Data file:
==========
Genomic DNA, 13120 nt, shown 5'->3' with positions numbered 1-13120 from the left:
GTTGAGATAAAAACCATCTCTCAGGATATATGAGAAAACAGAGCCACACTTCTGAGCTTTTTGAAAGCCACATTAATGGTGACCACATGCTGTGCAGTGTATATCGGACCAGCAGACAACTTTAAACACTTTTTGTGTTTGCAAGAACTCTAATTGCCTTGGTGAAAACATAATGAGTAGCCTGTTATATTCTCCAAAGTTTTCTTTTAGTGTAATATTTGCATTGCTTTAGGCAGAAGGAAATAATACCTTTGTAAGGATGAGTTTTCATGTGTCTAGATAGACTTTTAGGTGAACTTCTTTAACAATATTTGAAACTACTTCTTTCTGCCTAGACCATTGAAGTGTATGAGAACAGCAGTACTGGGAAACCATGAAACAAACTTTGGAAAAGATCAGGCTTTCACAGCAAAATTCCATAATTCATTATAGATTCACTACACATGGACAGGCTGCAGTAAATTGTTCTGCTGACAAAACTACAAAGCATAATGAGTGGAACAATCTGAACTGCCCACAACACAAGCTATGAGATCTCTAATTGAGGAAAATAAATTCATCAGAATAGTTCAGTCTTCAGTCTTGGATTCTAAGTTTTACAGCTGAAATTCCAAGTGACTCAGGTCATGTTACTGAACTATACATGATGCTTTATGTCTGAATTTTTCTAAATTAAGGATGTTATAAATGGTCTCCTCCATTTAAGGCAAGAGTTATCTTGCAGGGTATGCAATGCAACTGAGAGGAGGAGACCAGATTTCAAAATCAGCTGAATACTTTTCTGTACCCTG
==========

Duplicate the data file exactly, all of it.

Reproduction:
Genomic DNA, 13120 nt, shown 5'->3' with positions numbered 1-13120 from the left:
GTTGAGATAAAAACCATCTCTCAGGATATATGAGAAAACAGAGCCACACTTCTGAGCTTTTTGAAAGCCACATTAATGGTGACCACATGCTGTGCAGTGTATATCGGACCAGCAGACAACTTTAAACACTTTTTGTGTTTGCAAGAACTCTAATTGCCTTGGTGAAAACATAATGAGTAGCCTGTTATATTCTCCAAAGTTTTCTTTTAGTGTAATATTTGCATTGCTTTAGGCAGAAGGAAATAATACCTTTGTAAGGATGAGTTTTCATGTGTCTAGATAGACTTTTAGGTGAACTTCTTTAACAATATTTGAAACTACTTCTTTCTGCCTAGACCATTGAAGTGTATGAGAACAGCAGTACTGGGAAACCATGAAACAAACTTTGGAAAAGATCAGGCTTTCACAGCAAAATTCCATAATTCATTATAGATTCACTACACATGGACAGGCTGCAGTAAATTGTTCTGCTGACAAAACTACAAAGCATAATGAGTGGAACAATCTGAACTGCCCACAACACAAGCTATGAGATCTCTAATTGAGGAAAATAAATTCATCAGAATAGTTCAGTCTTCAGTCTTGGATTCTAAGTTTTACAGCTGAAATTCCAAGTGACTCAGGTCATGTTACTGAACTATACATGATGCTTTATGTCTGAATTTTTCTAAATTAAGGATGTTATAAATGGTCTCCTCCATTTAAGGCAAGAGTTATCTTGCAGGGTATGCAATGCAACTGAGAGGAGGAGACCAGATTTCAAAATCAGCTGAATACTTTTCTGTACCCTG